Bukhara, which is situated on the Silk Route, is more than 2,000 years old. It is the most complete example of a medieval city in Central Asia, with an urban fabric that has remained largely intact. Monuments of particular interest include the famous tomb of Ismail Samani, a masterpiece of 10th-century Muslim architecture, and a large number of 17th-century madrasas.
The historic centre of Shakhrisyabz contains a collection of exceptional monuments and ancient quarters which bear witness to the city's secular development, and particularly to the period of its apogee, under the rule of Amir Temur and the Temurids, in the 15th-16th century.
Itchan Kala is the inner town (protected by brick walls some 10 m high) of the old Khiva oasis, which was the last resting-place of caravans before crossing the desert to Iran. Although few very old monuments still remain, it is a coherent and well-preserved example of the Muslim architecture of Central Asia. There are several outstanding structures such as the Djuma Mosque, the mausoleums and the madrasas and the two magnificent palaces built at the beginning of the 19th century by Alla-Kulli-Khan.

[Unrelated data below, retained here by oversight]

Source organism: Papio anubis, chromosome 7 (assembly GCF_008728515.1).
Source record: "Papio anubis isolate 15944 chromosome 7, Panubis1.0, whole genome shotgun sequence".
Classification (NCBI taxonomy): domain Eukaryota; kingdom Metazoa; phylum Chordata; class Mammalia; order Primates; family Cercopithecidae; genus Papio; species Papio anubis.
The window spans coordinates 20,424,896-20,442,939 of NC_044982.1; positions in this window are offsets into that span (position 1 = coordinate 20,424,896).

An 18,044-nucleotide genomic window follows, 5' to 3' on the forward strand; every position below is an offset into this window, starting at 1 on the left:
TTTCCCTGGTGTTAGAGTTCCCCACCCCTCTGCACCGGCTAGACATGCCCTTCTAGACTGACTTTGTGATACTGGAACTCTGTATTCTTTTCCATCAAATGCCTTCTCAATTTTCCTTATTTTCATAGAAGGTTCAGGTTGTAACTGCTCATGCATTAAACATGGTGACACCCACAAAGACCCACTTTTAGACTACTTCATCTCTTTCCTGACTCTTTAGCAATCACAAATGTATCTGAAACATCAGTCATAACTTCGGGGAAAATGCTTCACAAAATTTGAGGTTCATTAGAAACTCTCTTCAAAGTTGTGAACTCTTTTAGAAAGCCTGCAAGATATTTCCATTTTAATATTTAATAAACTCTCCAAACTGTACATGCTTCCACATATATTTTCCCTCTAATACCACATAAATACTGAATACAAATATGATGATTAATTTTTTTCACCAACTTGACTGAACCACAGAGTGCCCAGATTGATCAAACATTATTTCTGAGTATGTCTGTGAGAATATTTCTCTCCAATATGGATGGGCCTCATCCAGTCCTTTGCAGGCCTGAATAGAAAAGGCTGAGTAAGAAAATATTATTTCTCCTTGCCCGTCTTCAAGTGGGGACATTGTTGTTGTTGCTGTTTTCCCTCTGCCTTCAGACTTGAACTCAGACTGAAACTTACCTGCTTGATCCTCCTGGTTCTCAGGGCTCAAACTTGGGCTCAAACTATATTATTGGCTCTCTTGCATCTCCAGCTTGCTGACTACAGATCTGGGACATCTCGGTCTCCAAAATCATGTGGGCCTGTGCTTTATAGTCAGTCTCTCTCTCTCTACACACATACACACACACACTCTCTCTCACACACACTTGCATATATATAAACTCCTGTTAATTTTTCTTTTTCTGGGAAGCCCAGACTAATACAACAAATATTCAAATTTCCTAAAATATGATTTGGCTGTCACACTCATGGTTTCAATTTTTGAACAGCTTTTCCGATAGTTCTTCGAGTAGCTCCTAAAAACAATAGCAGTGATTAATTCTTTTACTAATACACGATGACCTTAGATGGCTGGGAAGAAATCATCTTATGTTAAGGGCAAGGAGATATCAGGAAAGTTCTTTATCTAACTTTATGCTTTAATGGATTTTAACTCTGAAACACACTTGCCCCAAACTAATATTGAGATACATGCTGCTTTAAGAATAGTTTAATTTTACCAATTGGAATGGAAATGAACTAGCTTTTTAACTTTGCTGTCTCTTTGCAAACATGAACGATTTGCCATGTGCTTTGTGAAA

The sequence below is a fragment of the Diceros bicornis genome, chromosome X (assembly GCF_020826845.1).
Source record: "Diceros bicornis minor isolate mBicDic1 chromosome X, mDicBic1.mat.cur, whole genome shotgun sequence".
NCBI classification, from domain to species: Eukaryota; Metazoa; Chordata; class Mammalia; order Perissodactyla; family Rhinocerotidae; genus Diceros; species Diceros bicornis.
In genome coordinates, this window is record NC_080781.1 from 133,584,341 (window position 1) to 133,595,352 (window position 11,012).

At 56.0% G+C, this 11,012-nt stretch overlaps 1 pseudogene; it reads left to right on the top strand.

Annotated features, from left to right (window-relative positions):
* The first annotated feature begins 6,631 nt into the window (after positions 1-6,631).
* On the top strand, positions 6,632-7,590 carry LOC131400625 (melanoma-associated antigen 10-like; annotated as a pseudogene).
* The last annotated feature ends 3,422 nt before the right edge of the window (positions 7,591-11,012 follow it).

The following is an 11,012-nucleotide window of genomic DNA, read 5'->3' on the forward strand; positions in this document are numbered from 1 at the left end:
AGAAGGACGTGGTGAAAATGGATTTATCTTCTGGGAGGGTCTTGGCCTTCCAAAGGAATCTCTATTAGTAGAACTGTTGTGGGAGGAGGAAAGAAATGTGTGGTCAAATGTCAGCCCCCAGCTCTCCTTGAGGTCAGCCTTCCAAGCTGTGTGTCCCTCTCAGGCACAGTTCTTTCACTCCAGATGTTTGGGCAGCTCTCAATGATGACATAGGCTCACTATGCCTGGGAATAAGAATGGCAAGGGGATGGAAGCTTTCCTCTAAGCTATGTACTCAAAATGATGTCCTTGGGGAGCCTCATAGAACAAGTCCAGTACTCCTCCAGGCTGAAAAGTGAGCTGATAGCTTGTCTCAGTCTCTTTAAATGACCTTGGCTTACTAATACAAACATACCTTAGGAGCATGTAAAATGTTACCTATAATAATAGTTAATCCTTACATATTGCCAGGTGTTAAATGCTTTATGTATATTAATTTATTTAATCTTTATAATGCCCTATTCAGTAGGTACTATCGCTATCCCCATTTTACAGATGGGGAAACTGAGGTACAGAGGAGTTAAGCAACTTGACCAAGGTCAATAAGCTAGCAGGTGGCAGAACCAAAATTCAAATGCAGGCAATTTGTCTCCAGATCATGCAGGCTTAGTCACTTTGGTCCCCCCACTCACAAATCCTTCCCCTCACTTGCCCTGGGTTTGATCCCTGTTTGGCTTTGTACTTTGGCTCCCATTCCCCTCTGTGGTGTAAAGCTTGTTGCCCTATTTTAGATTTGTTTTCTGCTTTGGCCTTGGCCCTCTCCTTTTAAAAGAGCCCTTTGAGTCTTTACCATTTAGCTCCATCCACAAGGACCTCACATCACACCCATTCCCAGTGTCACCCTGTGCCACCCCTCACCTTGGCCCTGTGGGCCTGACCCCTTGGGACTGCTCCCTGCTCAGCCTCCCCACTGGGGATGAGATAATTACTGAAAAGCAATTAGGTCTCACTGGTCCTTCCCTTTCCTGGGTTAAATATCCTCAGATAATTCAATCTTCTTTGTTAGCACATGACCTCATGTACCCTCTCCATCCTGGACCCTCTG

The historic town of Samarkand is a crossroad and melting pot of the world's cultures. Founded in the 7th century B.C. as ancient Afrasiab, Samarkand had its most significant development in the Timurid period from the 14th to the 15th centuries. The major monuments include the Registan Mosque and madrasas, Bibi-Khanum Mosque, the Shakhi-Zinda compound and the Gur-Emir ensemble, as well as Ulugh-Beg's Observatory.
Jointly with Kazakhstan and Kyrgyzstan
The transnational property is located in the Tien-Shan mountain system, one of the largest mountain ranges in the world. Western Tien-Shan ranges in altitude from 700 to 4,503 m. It features diverse landscapes, which are home to exceptionally rich biodiversity. It is of global importance as a centre of origin for a number of cultivated fruit crops and is home to a great diversity of forest types and unique plant community associations.
In addition to the World Heritage inscribed sites, the countries have also a World Heritage Tentative List. These sites are part of an inventory to be considered for nomination in the future. Nominations in Uzbekistan to the World Heritage List will be considered when the nominated property has first been included on the Tentative List of Uzbekistan.